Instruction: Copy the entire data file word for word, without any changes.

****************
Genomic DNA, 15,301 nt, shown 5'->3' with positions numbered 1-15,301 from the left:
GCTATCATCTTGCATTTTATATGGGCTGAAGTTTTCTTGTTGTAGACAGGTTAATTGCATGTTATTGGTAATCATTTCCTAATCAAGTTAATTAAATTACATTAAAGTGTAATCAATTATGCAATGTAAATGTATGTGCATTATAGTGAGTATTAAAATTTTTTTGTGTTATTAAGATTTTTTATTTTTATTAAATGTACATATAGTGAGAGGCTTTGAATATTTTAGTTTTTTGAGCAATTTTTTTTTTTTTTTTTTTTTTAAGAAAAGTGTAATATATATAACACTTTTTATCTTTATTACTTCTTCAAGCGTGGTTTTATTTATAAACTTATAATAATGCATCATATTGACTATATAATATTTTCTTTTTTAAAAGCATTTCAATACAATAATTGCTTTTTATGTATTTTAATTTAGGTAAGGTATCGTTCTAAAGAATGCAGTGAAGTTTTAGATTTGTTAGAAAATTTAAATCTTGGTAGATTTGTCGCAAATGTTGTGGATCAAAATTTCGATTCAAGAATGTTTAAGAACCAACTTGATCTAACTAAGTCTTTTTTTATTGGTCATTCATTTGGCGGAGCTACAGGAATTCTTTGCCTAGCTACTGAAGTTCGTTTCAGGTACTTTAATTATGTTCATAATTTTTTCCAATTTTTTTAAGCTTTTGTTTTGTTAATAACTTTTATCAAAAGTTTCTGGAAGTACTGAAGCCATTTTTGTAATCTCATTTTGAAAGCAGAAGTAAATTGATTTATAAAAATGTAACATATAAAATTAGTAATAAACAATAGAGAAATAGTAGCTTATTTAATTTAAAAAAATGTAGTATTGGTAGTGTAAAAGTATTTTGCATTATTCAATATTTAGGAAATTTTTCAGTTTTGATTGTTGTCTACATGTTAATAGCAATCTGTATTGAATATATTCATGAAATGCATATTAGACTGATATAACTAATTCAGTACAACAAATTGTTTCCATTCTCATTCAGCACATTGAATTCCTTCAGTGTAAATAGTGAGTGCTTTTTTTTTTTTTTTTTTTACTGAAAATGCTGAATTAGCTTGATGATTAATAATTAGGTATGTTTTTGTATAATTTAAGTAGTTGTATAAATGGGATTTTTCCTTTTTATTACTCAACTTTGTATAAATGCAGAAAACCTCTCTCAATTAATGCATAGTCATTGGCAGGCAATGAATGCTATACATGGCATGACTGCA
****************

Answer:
Genomic DNA, 15,301 nt, shown 5'->3' with positions numbered 1-15,301 from the left:
GCTATCATCTTGCATTTTATATGGGCTGAAGTTTTCTTGTTGTAGACAGGTTAATTGCATGTTATTGGTAATCATTTCCTAATCAAGTTAATTAAATTACATTAAAGTGTAATCAATTATGCAATGTAAATGTATGTGCATTATAGTGAGTATTAAAATTTTTTTGTGTTATTAAGATTTTTTATTTTTATTAAATGTACATATAGTGAGAGGCTTTGAATATTTTAGTTTTTTGAGCAATTTTTTTTTTTTTTTTTTTTTTAAGAAAAGTGTAATATATATAACACTTTTTATCTTTATTACTTCTTCAAGCGTGGTTTTATTTATAAACTTATAATAATGCATCATATTGACTATATAATATTTTCTTTTTTAAAAGCATTTCAATACAATAATTGCTTTTTATGTATTTTAATTTAGGTAAGGTATCGTTCTAAAGAATGCAGTGAAGTTTTAGATTTGTTAGAAAATTTAAATCTTGGTAGATTTGTCGCAAATGTTGTGGATCAAAATTTCGATTCAAGAATGTTTAAGAACCAACTTGATCTAACTAAGTCTTTTTTTATTGGTCATTCATTTGGCGGAGCTACAGGAATTCTTTGCCTAGCTACTGAAGTTCGTTTCAGGTACTTTAATTATGTTCATAATTTTTTCCAATTTTTTTAAGCTTTTGTTTTGTTAATAACTTTTATCAAAAGTTTCTGGAAGTACTGAAGCCATTTTTGTAATCTCATTTTGAAAGCAGAAGTAAATTGATTTATAAAAATGTAACATATAAAATTAGTAATAAACAATAGAGAAATAGTAGCTTATTTAATTTAAAAAAATGTAGTATTGGTAGTGTAAAAGTATTTTGCATTATTCAATATTTAGGAAATTTTTCAGTTTTGATTGTTGTCTACATGTTAATAGCAATCTGTATTGAATATATTCATGAAATGCATATTAGACTGATATAACTAATTCAGTACAACAAATTGTTTCCATTCTCATTCAGCACATTGAATTCCTTCAGTGTAAATAGTGAGTGCTTTTTTTTTTTTTTTTTTTACTGAAAATGCTGAATTAGCTTGATGATTAATAATTAGGTATGTTTTTGTATAATTTAAGTAGTTGTATAAATGGGATTTTTCCTTTTTATTACTCAACTTTGTATAAATGCAGAAAACCTCTCTCAATTAATGCATAGTCATTGGCAGGCAATGAATGCTATACATGGCATGACTGCA